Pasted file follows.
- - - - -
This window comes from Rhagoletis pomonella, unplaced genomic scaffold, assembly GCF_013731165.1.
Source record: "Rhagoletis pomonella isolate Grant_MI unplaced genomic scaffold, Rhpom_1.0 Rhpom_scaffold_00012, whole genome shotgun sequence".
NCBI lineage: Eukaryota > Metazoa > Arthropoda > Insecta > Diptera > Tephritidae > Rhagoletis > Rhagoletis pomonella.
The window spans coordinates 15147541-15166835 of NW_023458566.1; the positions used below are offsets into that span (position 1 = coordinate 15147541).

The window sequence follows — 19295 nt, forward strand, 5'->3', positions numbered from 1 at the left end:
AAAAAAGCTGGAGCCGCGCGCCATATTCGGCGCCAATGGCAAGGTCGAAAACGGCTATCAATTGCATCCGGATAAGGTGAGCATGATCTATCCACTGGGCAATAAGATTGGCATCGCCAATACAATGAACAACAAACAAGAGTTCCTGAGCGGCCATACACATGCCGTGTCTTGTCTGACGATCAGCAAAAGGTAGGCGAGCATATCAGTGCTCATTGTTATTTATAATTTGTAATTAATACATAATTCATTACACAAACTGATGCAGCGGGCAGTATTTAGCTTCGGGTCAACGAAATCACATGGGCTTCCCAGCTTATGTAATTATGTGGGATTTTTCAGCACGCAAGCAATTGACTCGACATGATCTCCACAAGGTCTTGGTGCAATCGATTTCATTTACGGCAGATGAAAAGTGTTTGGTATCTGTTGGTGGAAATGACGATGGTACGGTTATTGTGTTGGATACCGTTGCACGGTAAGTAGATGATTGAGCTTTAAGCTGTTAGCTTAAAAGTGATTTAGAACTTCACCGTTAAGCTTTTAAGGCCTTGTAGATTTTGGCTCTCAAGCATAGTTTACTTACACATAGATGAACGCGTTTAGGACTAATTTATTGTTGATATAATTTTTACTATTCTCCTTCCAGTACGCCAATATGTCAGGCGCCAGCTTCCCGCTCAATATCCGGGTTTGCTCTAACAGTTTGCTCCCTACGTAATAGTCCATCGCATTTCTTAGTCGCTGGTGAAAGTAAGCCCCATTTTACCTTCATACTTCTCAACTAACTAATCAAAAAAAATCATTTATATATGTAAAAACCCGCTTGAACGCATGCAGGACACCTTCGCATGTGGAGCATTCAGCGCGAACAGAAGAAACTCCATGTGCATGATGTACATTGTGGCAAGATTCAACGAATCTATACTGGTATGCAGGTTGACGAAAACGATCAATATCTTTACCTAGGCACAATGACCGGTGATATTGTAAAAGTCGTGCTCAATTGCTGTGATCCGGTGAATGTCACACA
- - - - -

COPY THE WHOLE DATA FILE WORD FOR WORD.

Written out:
This window comes from Rhagoletis pomonella, unplaced genomic scaffold, assembly GCF_013731165.1.
Source record: "Rhagoletis pomonella isolate Grant_MI unplaced genomic scaffold, Rhpom_1.0 Rhpom_scaffold_00012, whole genome shotgun sequence".
NCBI lineage: Eukaryota > Metazoa > Arthropoda > Insecta > Diptera > Tephritidae > Rhagoletis > Rhagoletis pomonella.
The window spans coordinates 15147541-15166835 of NW_023458566.1; the positions used below are offsets into that span (position 1 = coordinate 15147541).

The window sequence follows — 19295 nt, forward strand, 5'->3', positions numbered from 1 at the left end:
AAAAAAGCTGGAGCCGCGCGCCATATTCGGCGCCAATGGCAAGGTCGAAAACGGCTATCAATTGCATCCGGATAAGGTGAGCATGATCTATCCACTGGGCAATAAGATTGGCATCGCCAATACAATGAACAACAAACAAGAGTTCCTGAGCGGCCATACACATGCCGTGTCTTGTCTGACGATCAGCAAAAGGTAGGCGAGCATATCAGTGCTCATTGTTATTTATAATTTGTAATTAATACATAATTCATTACACAAACTGATGCAGCGGGCAGTATTTAGCTTCGGGTCAACGAAATCACATGGGCTTCCCAGCTTATGTAATTATGTGGGATTTTTCAGCACGCAAGCAATTGACTCGACATGATCTCCACAAGGTCTTGGTGCAATCGATTTCATTTACGGCAGATGAAAAGTGTTTGGTATCTGTTGGTGGAAATGACGATGGTACGGTTATTGTGTTGGATACCGTTGCACGGTAAGTAGATGATTGAGCTTTAAGCTGTTAGCTTAAAAGTGATTTAGAACTTCACCGTTAAGCTTTTAAGGCCTTGTAGATTTTGGCTCTCAAGCATAGTTTACTTACACATAGATGAACGCGTTTAGGACTAATTTATTGTTGATATAATTTTTACTATTCTCCTTCCAGTACGCCAATATGTCAGGCGCCAGCTTCCCGCTCAATATCCGGGTTTGCTCTAACAGTTTGCTCCCTACGTAATAGTCCATCGCATTTCTTAGTCGCTGGTGAAAGTAAGCCCCATTTTACCTTCATACTTCTCAACTAACTAATCAAAAAAAATCATTTATATATGTAAAAACCCGCTTGAACGCATGCAGGACACCTTCGCATGTGGAGCATTCAGCGCGAACAGAAGAAACTCCATGTGCATGATGTACATTGTGGCAAGATTCAACGAATCTATACTGGTATGCAGGTTGACGAAAACGATCAATATCTTTACCTAGGCACAATGACCGGTGATATTGTAAAAGTCGTGCTCAATTGCTGTGATCCGGTGAATGTCACACA